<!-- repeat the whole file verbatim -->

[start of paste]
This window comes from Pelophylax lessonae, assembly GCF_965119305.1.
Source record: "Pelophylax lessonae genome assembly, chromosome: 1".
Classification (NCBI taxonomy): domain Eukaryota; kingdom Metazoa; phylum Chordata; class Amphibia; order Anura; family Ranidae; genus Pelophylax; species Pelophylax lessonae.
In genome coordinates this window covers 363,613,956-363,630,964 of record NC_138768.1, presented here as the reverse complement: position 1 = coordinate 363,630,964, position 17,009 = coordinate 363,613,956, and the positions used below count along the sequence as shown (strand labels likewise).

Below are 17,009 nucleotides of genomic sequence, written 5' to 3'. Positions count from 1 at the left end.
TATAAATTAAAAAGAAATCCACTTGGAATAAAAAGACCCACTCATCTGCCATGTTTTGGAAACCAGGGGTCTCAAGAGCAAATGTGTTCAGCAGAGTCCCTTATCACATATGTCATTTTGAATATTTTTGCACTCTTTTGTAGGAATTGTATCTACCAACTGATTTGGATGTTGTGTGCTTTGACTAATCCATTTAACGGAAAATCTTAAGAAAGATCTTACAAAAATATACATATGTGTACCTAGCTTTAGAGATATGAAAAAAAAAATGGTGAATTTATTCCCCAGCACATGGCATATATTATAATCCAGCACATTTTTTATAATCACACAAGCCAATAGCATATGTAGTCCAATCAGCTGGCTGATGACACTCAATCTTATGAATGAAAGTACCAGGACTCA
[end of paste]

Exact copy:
This window comes from Pelophylax lessonae, assembly GCF_965119305.1.
Source record: "Pelophylax lessonae genome assembly, chromosome: 1".
Classification (NCBI taxonomy): domain Eukaryota; kingdom Metazoa; phylum Chordata; class Amphibia; order Anura; family Ranidae; genus Pelophylax; species Pelophylax lessonae.
In genome coordinates this window covers 363,613,956-363,630,964 of record NC_138768.1, presented here as the reverse complement: position 1 = coordinate 363,630,964, position 17,009 = coordinate 363,613,956, and the positions used below count along the sequence as shown (strand labels likewise).

Below are 17,009 nucleotides of genomic sequence, written 5' to 3'. Positions count from 1 at the left end.
TATAAATTAAAAAGAAATCCACTTGGAATAAAAAGACCCACTCATCTGCCATGTTTTGGAAACCAGGGGTCTCAAGAGCAAATGTGTTCAGCAGAGTCCCTTATCACATATGTCATTTTGAATATTTTTGCACTCTTTTGTAGGAATTGTATCTACCAACTGATTTGGATGTTGTGTGCTTTGACTAATCCATTTAACGGAAAATCTTAAGAAAGATCTTACAAAAATATACATATGTGTACCTAGCTTTAGAGATATGAAAAAAAAAATGGTGAATTTATTCCCCAGCACATGGCATATATTATAATCCAGCACATTTTTTATAATCACACAAGCCAATAGCATATGTAGTCCAATCAGCTGGCTGATGACACTCAATCTTATGAATGAAAGTACCAGGACTCA